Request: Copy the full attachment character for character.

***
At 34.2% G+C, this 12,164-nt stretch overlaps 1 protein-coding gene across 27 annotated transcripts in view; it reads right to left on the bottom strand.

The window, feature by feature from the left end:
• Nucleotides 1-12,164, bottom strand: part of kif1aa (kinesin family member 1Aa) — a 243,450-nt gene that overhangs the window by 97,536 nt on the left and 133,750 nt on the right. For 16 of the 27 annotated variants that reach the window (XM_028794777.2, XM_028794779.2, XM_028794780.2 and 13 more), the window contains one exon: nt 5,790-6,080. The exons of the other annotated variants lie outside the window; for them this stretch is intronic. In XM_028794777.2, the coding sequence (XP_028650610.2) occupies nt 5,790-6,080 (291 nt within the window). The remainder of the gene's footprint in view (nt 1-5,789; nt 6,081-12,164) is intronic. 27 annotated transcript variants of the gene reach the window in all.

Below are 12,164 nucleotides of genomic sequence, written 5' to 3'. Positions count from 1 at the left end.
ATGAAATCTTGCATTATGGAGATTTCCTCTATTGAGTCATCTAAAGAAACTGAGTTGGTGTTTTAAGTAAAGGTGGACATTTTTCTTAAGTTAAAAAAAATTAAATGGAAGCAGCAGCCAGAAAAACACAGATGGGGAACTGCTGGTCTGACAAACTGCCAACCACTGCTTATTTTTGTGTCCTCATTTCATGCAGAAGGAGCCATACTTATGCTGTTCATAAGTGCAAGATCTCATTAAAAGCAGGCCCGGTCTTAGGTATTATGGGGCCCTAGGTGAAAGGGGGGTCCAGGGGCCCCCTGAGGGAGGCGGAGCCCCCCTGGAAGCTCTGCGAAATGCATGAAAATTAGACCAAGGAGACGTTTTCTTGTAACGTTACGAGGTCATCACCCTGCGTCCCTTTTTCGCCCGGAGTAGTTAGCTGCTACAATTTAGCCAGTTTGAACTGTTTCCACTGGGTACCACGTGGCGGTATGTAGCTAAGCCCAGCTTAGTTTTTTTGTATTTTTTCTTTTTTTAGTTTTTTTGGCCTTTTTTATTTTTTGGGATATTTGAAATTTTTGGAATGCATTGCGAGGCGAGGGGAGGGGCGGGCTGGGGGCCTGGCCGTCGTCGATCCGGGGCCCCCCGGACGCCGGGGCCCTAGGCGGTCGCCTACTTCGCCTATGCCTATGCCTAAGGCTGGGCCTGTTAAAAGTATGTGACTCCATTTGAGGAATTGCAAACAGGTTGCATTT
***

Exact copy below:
At 34.2% G+C, this 12,164-nt stretch overlaps 1 protein-coding gene across 27 annotated transcripts in view; it reads right to left on the bottom strand.

The window, feature by feature from the left end:
• Nucleotides 1-12,164, bottom strand: part of kif1aa (kinesin family member 1Aa) — a 243,450-nt gene that overhangs the window by 97,536 nt on the left and 133,750 nt on the right. For 16 of the 27 annotated variants that reach the window (XM_028794777.2, XM_028794779.2, XM_028794780.2 and 13 more), the window contains one exon: nt 5,790-6,080. The exons of the other annotated variants lie outside the window; for them this stretch is intronic. In XM_028794777.2, the coding sequence (XP_028650610.2) occupies nt 5,790-6,080 (291 nt within the window). The remainder of the gene's footprint in view (nt 1-5,789; nt 6,081-12,164) is intronic. 27 annotated transcript variants of the gene reach the window in all.

Below are 12,164 nucleotides of genomic sequence, written 5' to 3'. Positions count from 1 at the left end.
ATGAAATCTTGCATTATGGAGATTTCCTCTATTGAGTCATCTAAAGAAACTGAGTTGGTGTTTTAAGTAAAGGTGGACATTTTTCTTAAGTTAAAAAAAATTAAATGGAAGCAGCAGCCAGAAAAACACAGATGGGGAACTGCTGGTCTGACAAACTGCCAACCACTGCTTATTTTTGTGTCCTCATTTCATGCAGAAGGAGCCATACTTATGCTGTTCATAAGTGCAAGATCTCATTAAAAGCAGGCCCGGTCTTAGGTATTATGGGGCCCTAGGTGAAAGGGGGGTCCAGGGGCCCCCTGAGGGAGGCGGAGCCCCCCTGGAAGCTCTGCGAAATGCATGAAAATTAGACCAAGGAGACGTTTTCTTGTAACGTTACGAGGTCATCACCCTGCGTCCCTTTTTCGCCCGGAGTAGTTAGCTGCTACAATTTAGCCAGTTTGAACTGTTTCCACTGGGTACCACGTGGCGGTATGTAGCTAAGCCCAGCTTAGTTTTTTTGTATTTTTTCTTTTTTTAGTTTTTTTGGCCTTTTTTATTTTTTGGGATATTTGAAATTTTTGGAATGCATTGCGAGGCGAGGGGAGGGGCGGGCTGGGGGCCTGGCCGTCGTCGATCCGGGGCCCCCCGGACGCCGGGGCCCTAGGCGGTCGCCTACTTCGCCTATGCCTATGCCTAAGGCTGGGCCTGTTAAAAGTATGTGACTCCATTTGAGGAATTGCAAACAGGTTGCATTT